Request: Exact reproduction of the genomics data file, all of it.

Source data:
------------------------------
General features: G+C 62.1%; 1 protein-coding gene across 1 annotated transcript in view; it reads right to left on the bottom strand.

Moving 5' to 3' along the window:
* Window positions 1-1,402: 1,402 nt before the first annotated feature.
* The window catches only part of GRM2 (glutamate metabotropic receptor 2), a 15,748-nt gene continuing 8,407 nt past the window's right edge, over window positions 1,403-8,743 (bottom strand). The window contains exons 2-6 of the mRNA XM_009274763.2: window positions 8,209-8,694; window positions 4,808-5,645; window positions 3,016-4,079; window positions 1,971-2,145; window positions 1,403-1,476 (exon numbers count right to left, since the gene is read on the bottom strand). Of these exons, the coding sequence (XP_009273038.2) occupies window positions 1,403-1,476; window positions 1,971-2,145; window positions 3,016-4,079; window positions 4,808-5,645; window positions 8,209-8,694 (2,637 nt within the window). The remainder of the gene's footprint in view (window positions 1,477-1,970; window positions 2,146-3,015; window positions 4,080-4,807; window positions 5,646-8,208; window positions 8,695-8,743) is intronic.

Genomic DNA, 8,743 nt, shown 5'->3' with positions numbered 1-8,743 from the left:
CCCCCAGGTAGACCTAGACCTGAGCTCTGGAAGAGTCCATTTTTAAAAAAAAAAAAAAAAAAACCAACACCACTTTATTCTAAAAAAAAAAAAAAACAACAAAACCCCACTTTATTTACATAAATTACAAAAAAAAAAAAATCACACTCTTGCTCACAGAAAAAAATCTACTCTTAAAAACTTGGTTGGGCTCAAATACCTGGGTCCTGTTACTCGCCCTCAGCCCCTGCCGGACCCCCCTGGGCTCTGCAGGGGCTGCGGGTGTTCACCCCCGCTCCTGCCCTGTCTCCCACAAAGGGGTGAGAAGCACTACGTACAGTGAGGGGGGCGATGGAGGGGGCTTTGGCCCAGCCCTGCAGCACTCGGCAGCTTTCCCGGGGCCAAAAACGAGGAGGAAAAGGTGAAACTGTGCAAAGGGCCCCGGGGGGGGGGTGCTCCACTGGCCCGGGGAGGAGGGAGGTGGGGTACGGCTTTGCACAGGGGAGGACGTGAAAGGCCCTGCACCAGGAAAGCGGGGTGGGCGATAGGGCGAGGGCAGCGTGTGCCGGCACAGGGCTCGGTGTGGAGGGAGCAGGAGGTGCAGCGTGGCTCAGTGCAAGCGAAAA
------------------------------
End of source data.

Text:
General features: G+C 62.1%; 1 protein-coding gene across 1 annotated transcript in view; it reads right to left on the bottom strand.

Moving 5' to 3' along the window:
* Window positions 1-1,402: 1,402 nt before the first annotated feature.
* The window catches only part of GRM2 (glutamate metabotropic receptor 2), a 15,748-nt gene continuing 8,407 nt past the window's right edge, over window positions 1,403-8,743 (bottom strand). The window contains exons 2-6 of the mRNA XM_009274763.2: window positions 8,209-8,694; window positions 4,808-5,645; window positions 3,016-4,079; window positions 1,971-2,145; window positions 1,403-1,476 (exon numbers count right to left, since the gene is read on the bottom strand). Of these exons, the coding sequence (XP_009273038.2) occupies window positions 1,403-1,476; window positions 1,971-2,145; window positions 3,016-4,079; window positions 4,808-5,645; window positions 8,209-8,694 (2,637 nt within the window). The remainder of the gene's footprint in view (window positions 1,477-1,970; window positions 2,146-3,015; window positions 4,080-4,807; window positions 5,646-8,208; window positions 8,695-8,743) is intronic.

Genomic DNA, 8,743 nt, shown 5'->3' with positions numbered 1-8,743 from the left:
CCCCCAGGTAGACCTAGACCTGAGCTCTGGAAGAGTCCATTTTTAAAAAAAAAAAAAAAAAAACCAACACCACTTTATTCTAAAAAAAAAAAAAAACAACAAAACCCCACTTTATTTACATAAATTACAAAAAAAAAAAAATCACACTCTTGCTCACAGAAAAAAATCTACTCTTAAAAACTTGGTTGGGCTCAAATACCTGGGTCCTGTTACTCGCCCTCAGCCCCTGCCGGACCCCCCTGGGCTCTGCAGGGGCTGCGGGTGTTCACCCCCGCTCCTGCCCTGTCTCCCACAAAGGGGTGAGAAGCACTACGTACAGTGAGGGGGGCGATGGAGGGGGCTTTGGCCCAGCCCTGCAGCACTCGGCAGCTTTCCCGGGGCCAAAAACGAGGAGGAAAAGGTGAAACTGTGCAAAGGGCCCCGGGGGGGGGGTGCTCCACTGGCCCGGGGAGGAGGGAGGTGGGGTACGGCTTTGCACAGGGGAGGACGTGAAAGGCCCTGCACCAGGAAAGCGGGGTGGGCGATAGGGCGAGGGCAGCGTGTGCCGGCACAGGGCTCGGTGTGGAGGGAGCAGGAGGTGCAGCGTGGCTCAGTGCAAGCGAAAA